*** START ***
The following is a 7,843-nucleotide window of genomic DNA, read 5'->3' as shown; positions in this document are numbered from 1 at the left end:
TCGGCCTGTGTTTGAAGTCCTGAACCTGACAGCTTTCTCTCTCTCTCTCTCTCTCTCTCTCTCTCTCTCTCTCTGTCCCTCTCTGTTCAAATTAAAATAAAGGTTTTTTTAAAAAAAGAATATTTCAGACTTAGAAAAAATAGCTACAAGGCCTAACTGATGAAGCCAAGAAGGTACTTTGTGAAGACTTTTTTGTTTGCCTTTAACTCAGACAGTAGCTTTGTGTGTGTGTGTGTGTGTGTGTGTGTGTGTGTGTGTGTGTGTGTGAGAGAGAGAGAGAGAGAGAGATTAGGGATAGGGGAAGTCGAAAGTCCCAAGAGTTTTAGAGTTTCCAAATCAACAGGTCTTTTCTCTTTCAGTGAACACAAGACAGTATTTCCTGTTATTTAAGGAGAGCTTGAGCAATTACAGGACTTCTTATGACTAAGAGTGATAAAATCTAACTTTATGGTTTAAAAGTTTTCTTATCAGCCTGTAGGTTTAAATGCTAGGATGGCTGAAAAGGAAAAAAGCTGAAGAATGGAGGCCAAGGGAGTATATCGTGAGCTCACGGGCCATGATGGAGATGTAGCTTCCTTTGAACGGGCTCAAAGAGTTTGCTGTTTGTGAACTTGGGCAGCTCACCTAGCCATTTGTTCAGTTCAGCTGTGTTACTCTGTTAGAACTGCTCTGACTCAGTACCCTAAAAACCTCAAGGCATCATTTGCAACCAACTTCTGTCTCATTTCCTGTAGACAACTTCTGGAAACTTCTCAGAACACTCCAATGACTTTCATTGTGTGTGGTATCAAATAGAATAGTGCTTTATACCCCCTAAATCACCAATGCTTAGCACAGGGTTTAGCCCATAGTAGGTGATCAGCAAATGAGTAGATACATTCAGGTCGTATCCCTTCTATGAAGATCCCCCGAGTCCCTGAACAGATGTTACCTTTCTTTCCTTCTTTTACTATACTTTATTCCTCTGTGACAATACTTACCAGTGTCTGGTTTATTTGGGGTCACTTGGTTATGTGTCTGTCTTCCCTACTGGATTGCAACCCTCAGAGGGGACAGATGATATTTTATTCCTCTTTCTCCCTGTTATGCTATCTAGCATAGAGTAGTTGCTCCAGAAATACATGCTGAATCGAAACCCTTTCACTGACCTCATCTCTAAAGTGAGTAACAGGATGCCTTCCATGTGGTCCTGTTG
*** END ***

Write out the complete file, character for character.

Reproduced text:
The following is a 7,843-nucleotide window of genomic DNA, read 5'->3' as shown; positions in this document are numbered from 1 at the left end:
TCGGCCTGTGTTTGAAGTCCTGAACCTGACAGCTTTCTCTCTCTCTCTCTCTCTCTCTCTCTCTCTCTCTCTCTGTCCCTCTCTGTTCAAATTAAAATAAAGGTTTTTTTAAAAAAAGAATATTTCAGACTTAGAAAAAATAGCTACAAGGCCTAACTGATGAAGCCAAGAAGGTACTTTGTGAAGACTTTTTTGTTTGCCTTTAACTCAGACAGTAGCTTTGTGTGTGTGTGTGTGTGTGTGTGTGTGTGTGTGTGTGTGTGTGTGAGAGAGAGAGAGAGAGAGAGATTAGGGATAGGGGAAGTCGAAAGTCCCAAGAGTTTTAGAGTTTCCAAATCAACAGGTCTTTTCTCTTTCAGTGAACACAAGACAGTATTTCCTGTTATTTAAGGAGAGCTTGAGCAATTACAGGACTTCTTATGACTAAGAGTGATAAAATCTAACTTTATGGTTTAAAAGTTTTCTTATCAGCCTGTAGGTTTAAATGCTAGGATGGCTGAAAAGGAAAAAAGCTGAAGAATGGAGGCCAAGGGAGTATATCGTGAGCTCACGGGCCATGATGGAGATGTAGCTTCCTTTGAACGGGCTCAAAGAGTTTGCTGTTTGTGAACTTGGGCAGCTCACCTAGCCATTTGTTCAGTTCAGCTGTGTTACTCTGTTAGAACTGCTCTGACTCAGTACCCTAAAAACCTCAAGGCATCATTTGCAACCAACTTCTGTCTCATTTCCTGTAGACAACTTCTGGAAACTTCTCAGAACACTCCAATGACTTTCATTGTGTGTGGTATCAAATAGAATAGTGCTTTATACCCCCTAAATCACCAATGCTTAGCACAGGGTTTAGCCCATAGTAGGTGATCAGCAAATGAGTAGATACATTCAGGTCGTATCCCTTCTATGAAGATCCCCCGAGTCCCTGAACAGATGTTACCTTTCTTTCCTTCTTTTACTATACTTTATTCCTCTGTGACAATACTTACCAGTGTCTGGTTTATTTGGGGTCACTTGGTTATGTGTCTGTCTTCCCTACTGGATTGCAACCCTCAGAGGGGACAGATGATATTTTATTCCTCTTTCTCCCTGTTATGCTATCTAGCATAGAGTAGTTGCTCCAGAAATACATGCTGAATCGAAACCCTTTCACTGACCTCATCTCTAAAGTGAGTAACAGGATGCCTTCCATGTGGTCCTGTTG